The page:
As a baby, Mr12’s growth and development was absolutely regular. He was yummy! He smiled, laughed, ate everything and was affectionate. He was also a very strong, non-stop, fidgety toucher who was impossible to change nappies for. Sometimes it took two of us, one just to pin him down and stop him throwing all the change items into the air. His hands were constantly searching for more tactile stimulation.
Mr12 was my first experience of parenting, and early into the job I felt a failure. Discipline was impossible. Public outings were fraught and unpredictable. I had no verbal control. With my husband frequently overseas, I often felt alone, housebound and inadequate. I had to be two hands-free, and ready to run for EVERY moment that I was outside of my home or car. He literally climbed the walls. How did others know their kid could be a few metres away from them and be fine? How did they get them to calmly comply with (at least some of) their requests? I was the thinnest in my life- I never relaxed unless he was in care or asleep. I used to joke that life with him was like having twins in the one body.
At childcare, we gradually noticed differences between him and his peers. No sign of ability to sit still. He jumped up suddenly at mat time and stood in front of the book being read. He still touched things constantly, even when told not to- once it was broken glass. He spoke a bit later but loudly and constantly, interjected and seemed oblivious to the needs of others in the room. He was bossy, and an emotional over-reactor who would cry or tantrum at the drop of a hat. He had no fear or respect for authority, danger, or even pain for that matter.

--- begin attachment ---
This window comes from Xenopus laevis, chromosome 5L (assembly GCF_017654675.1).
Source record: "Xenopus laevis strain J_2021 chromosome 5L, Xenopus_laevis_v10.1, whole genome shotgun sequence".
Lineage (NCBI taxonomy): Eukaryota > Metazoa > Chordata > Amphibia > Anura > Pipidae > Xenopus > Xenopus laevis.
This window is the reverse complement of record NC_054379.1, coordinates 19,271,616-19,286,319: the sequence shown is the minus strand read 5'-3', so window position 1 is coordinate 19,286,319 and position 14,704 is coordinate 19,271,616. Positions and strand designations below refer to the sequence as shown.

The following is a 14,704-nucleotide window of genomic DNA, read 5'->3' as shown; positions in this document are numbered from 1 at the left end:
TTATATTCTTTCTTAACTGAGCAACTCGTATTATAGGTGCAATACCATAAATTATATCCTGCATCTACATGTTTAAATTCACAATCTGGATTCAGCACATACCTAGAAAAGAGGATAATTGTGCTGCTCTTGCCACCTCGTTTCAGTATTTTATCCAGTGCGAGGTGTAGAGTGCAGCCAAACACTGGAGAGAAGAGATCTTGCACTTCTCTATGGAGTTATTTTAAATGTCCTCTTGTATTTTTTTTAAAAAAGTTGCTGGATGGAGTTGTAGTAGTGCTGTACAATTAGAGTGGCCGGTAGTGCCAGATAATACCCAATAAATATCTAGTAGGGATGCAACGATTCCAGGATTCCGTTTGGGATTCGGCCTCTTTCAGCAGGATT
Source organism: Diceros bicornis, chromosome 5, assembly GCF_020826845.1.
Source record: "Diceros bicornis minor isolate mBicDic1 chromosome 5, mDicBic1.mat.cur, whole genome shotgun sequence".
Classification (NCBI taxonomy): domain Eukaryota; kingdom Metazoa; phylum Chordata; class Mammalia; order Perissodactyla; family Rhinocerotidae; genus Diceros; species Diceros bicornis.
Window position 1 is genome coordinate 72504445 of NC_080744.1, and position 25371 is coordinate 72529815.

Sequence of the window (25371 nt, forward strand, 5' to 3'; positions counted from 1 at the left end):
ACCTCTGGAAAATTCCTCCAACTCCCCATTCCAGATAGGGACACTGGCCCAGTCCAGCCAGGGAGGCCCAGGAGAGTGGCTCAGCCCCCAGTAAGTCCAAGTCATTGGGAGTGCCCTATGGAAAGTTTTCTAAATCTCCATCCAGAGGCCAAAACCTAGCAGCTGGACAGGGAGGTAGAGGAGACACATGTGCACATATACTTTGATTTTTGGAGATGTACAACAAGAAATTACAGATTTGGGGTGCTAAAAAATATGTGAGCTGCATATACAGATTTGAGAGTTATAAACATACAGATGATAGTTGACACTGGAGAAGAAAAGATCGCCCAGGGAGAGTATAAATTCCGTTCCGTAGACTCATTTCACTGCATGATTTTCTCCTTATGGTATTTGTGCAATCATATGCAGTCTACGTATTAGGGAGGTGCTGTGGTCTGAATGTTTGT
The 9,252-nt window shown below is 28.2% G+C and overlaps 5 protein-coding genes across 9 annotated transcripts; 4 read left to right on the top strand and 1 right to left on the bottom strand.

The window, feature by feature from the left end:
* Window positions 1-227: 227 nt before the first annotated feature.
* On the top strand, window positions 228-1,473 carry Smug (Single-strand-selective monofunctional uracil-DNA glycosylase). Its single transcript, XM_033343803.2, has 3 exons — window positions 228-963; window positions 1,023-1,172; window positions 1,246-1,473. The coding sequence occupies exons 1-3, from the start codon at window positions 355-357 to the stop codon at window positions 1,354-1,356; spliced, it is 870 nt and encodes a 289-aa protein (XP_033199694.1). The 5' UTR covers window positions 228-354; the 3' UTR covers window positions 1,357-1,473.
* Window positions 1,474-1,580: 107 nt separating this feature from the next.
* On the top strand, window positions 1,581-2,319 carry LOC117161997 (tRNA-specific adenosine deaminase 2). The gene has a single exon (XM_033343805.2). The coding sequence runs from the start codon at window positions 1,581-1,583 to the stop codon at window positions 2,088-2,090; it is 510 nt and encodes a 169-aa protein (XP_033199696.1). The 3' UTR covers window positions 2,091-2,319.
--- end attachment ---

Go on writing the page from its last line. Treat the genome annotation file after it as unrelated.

Except when he was with us, he would avoid eye contact, in fact he seemed to be talking over people’s shoulder or to the side of them. Then there were the serial obsessions and unbreakable attachment to comfort items too. With zero experience in our entire family, any enlightenment was far away. My relationship with my boy grew too intense and I also felt he was bored with me and home, so despite guilt I put him in extra childcare. Family said I was giving him no discipline, that I let him control me; he needed to learn rules/get smacked/learn consequences. Strangers rolled their eyes in public as I attempted to placate him when he wasn’t coping. I learnt to avoid shopping centres, I shopped only when he was in care. I loved him and I sure didn’t know what was happening, but I did suspect there may be more to the picture.
Eventually we got onto the CAMHS waiting list. We had an initial consultation, during which we gave extensive history and concerns. We were each asked what we thought we might discover. Because I’d been reading I saw that my boy’s traits did not seem to match Asperger’s Syndrome well, so I suspected PDD-NOS. We awaited our far away assessment team appointment dates.
In the meantime, we began primary school- a stressful time. Through this enormous transition we became even more desperate for answers we had no names and no strategies for. By April 2005, at five and a half, our boy was branded. Asperger Syndrome and ADHD. I was not surprised about the ADHD, but we were shocked about the Asperger’s (and autism)- because he had so many abilities that were atypical of the Syndrome, such as reading faces and not being literal. I soon learned it was a cumulative, numbers thing. He was over the line. Though it took a long time to sink in for us- some family much longer- the diagnosis enabled us to learn, work together with the school and therapists to do the best by him. Also, after the shock and sadness subsided, there was an enormous, gigantic sense of relief and vindication. A weight came off me. It was not my fault.
He is now in High School, and though we’ve come a long, long way with much to be proud of, there’s still much work to be done- especially in the domain of independence. Ultimately though, however obstinate to live with, he is a kind and sensitive soul. He has a few good friends, is a wonderful big brother and can be really sweet and funny. (Just overlook the noise and mess and keep repeating yourself!)
How soon did you know there was something different about your child?